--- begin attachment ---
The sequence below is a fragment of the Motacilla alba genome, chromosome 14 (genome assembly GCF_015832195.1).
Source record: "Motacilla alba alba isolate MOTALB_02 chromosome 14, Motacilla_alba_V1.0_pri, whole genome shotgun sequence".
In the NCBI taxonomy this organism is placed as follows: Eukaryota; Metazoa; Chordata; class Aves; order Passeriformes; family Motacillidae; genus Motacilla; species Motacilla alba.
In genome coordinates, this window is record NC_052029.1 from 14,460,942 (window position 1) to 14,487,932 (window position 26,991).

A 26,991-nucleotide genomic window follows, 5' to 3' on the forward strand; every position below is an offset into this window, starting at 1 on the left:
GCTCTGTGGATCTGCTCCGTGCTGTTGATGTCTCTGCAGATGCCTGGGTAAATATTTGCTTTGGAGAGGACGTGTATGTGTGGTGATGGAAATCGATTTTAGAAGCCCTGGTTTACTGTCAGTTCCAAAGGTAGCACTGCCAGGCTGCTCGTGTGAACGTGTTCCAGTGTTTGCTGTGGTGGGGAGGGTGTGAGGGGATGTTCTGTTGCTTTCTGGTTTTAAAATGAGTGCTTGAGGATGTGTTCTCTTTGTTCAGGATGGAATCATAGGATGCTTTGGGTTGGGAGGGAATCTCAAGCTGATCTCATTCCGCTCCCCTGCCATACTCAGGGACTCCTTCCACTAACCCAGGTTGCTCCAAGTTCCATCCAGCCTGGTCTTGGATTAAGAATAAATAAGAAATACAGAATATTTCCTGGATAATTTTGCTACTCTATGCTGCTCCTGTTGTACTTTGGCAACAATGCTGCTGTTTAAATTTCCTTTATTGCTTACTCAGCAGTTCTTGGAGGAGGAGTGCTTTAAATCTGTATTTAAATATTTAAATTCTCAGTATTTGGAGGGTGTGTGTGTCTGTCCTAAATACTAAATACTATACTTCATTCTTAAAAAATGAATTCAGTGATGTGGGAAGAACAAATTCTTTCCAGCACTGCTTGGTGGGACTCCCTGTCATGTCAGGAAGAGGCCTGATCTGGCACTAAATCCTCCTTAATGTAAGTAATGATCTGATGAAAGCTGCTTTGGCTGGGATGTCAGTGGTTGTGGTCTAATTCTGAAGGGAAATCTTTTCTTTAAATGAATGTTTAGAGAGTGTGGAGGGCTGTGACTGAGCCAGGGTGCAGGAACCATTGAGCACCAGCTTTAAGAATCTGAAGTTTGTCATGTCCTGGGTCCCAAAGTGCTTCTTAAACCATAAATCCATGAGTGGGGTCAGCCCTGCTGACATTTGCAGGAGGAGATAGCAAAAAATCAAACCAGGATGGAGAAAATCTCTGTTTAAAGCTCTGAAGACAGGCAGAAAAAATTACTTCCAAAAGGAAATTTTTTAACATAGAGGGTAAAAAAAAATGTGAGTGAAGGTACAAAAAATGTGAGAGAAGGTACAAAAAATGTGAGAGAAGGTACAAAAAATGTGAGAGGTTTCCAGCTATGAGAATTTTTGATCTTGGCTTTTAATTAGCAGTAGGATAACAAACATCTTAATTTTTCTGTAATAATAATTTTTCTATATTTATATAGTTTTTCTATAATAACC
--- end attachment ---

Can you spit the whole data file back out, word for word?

The sequence below is a fragment of the Motacilla alba genome, chromosome 14 (genome assembly GCF_015832195.1).
Source record: "Motacilla alba alba isolate MOTALB_02 chromosome 14, Motacilla_alba_V1.0_pri, whole genome shotgun sequence".
In the NCBI taxonomy this organism is placed as follows: Eukaryota; Metazoa; Chordata; class Aves; order Passeriformes; family Motacillidae; genus Motacilla; species Motacilla alba.
In genome coordinates, this window is record NC_052029.1 from 14,460,942 (window position 1) to 14,487,932 (window position 26,991).

A 26,991-nucleotide genomic window follows, 5' to 3' on the forward strand; every position below is an offset into this window, starting at 1 on the left:
GCTCTGTGGATCTGCTCCGTGCTGTTGATGTCTCTGCAGATGCCTGGGTAAATATTTGCTTTGGAGAGGACGTGTATGTGTGGTGATGGAAATCGATTTTAGAAGCCCTGGTTTACTGTCAGTTCCAAAGGTAGCACTGCCAGGCTGCTCGTGTGAACGTGTTCCAGTGTTTGCTGTGGTGGGGAGGGTGTGAGGGGATGTTCTGTTGCTTTCTGGTTTTAAAATGAGTGCTTGAGGATGTGTTCTCTTTGTTCAGGATGGAATCATAGGATGCTTTGGGTTGGGAGGGAATCTCAAGCTGATCTCATTCCGCTCCCCTGCCATACTCAGGGACTCCTTCCACTAACCCAGGTTGCTCCAAGTTCCATCCAGCCTGGTCTTGGATTAAGAATAAATAAGAAATACAGAATATTTCCTGGATAATTTTGCTACTCTATGCTGCTCCTGTTGTACTTTGGCAACAATGCTGCTGTTTAAATTTCCTTTATTGCTTACTCAGCAGTTCTTGGAGGAGGAGTGCTTTAAATCTGTATTTAAATATTTAAATTCTCAGTATTTGGAGGGTGTGTGTGTCTGTCCTAAATACTAAATACTATACTTCATTCTTAAAAAATGAATTCAGTGATGTGGGAAGAACAAATTCTTTCCAGCACTGCTTGGTGGGACTCCCTGTCATGTCAGGAAGAGGCCTGATCTGGCACTAAATCCTCCTTAATGTAAGTAATGATCTGATGAAAGCTGCTTTGGCTGGGATGTCAGTGGTTGTGGTCTAATTCTGAAGGGAAATCTTTTCTTTAAATGAATGTTTAGAGAGTGTGGAGGGCTGTGACTGAGCCAGGGTGCAGGAACCATTGAGCACCAGCTTTAAGAATCTGAAGTTTGTCATGTCCTGGGTCCCAAAGTGCTTCTTAAACCATAAATCCATGAGTGGGGTCAGCCCTGCTGACATTTGCAGGAGGAGATAGCAAAAAATCAAACCAGGATGGAGAAAATCTCTGTTTAAAGCTCTGAAGACAGGCAGAAAAAATTACTTCCAAAAGGAAATTTTTTAACATAGAGGGTAAAAAAAAATGTGAGTGAAGGTACAAAAAATGTGAGAGAAGGTACAAAAAATGTGAGAGAAGGTACAAAAAATGTGAGAGGTTTCCAGCTATGAGAATTTTTGATCTTGGCTTTTAATTAGCAGTAGGATAACAAACATCTTAATTTTTCTGTAATAATAATTTTTCTATATTTATATAGTTTTTCTATAATAACC